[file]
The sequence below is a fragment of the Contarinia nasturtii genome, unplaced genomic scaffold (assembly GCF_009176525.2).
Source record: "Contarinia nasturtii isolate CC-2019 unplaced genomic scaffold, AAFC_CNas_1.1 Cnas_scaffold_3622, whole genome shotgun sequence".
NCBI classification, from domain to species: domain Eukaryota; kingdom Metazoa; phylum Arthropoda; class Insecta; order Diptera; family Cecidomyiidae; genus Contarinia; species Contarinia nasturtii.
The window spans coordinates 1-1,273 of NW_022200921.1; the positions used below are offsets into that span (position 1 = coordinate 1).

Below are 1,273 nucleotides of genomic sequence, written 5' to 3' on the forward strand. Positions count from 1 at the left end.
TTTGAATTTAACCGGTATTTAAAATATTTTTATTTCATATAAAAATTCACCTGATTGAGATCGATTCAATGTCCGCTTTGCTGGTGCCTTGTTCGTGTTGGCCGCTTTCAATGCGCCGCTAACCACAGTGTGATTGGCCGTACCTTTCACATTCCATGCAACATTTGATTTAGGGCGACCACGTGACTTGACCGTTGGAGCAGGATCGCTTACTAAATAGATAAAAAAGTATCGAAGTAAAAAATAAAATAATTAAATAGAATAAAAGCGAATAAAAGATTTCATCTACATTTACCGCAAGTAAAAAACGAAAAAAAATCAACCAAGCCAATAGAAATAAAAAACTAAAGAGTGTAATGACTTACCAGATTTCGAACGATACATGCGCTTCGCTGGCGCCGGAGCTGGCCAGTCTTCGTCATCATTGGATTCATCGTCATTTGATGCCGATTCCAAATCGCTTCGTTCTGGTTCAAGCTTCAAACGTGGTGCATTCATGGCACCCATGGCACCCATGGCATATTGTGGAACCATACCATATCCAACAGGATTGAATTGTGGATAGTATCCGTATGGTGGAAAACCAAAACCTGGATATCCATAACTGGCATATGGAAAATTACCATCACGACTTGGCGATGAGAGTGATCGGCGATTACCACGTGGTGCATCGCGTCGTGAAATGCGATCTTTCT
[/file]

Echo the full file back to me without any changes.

The sequence below is a fragment of the Contarinia nasturtii genome, unplaced genomic scaffold (assembly GCF_009176525.2).
Source record: "Contarinia nasturtii isolate CC-2019 unplaced genomic scaffold, AAFC_CNas_1.1 Cnas_scaffold_3622, whole genome shotgun sequence".
NCBI classification, from domain to species: domain Eukaryota; kingdom Metazoa; phylum Arthropoda; class Insecta; order Diptera; family Cecidomyiidae; genus Contarinia; species Contarinia nasturtii.
The window spans coordinates 1-1,273 of NW_022200921.1; the positions used below are offsets into that span (position 1 = coordinate 1).

Below are 1,273 nucleotides of genomic sequence, written 5' to 3' on the forward strand. Positions count from 1 at the left end.
TTTGAATTTAACCGGTATTTAAAATATTTTTATTTCATATAAAAATTCACCTGATTGAGATCGATTCAATGTCCGCTTTGCTGGTGCCTTGTTCGTGTTGGCCGCTTTCAATGCGCCGCTAACCACAGTGTGATTGGCCGTACCTTTCACATTCCATGCAACATTTGATTTAGGGCGACCACGTGACTTGACCGTTGGAGCAGGATCGCTTACTAAATAGATAAAAAAGTATCGAAGTAAAAAATAAAATAATTAAATAGAATAAAAGCGAATAAAAGATTTCATCTACATTTACCGCAAGTAAAAAACGAAAAAAAATCAACCAAGCCAATAGAAATAAAAAACTAAAGAGTGTAATGACTTACCAGATTTCGAACGATACATGCGCTTCGCTGGCGCCGGAGCTGGCCAGTCTTCGTCATCATTGGATTCATCGTCATTTGATGCCGATTCCAAATCGCTTCGTTCTGGTTCAAGCTTCAAACGTGGTGCATTCATGGCACCCATGGCACCCATGGCATATTGTGGAACCATACCATATCCAACAGGATTGAATTGTGGATAGTATCCGTATGGTGGAAAACCAAAACCTGGATATCCATAACTGGCATATGGAAAATTACCATCACGACTTGGCGATGAGAGTGATCGGCGATTACCACGTGGTGCATCGCGTCGTGAAATGCGATCTTTCT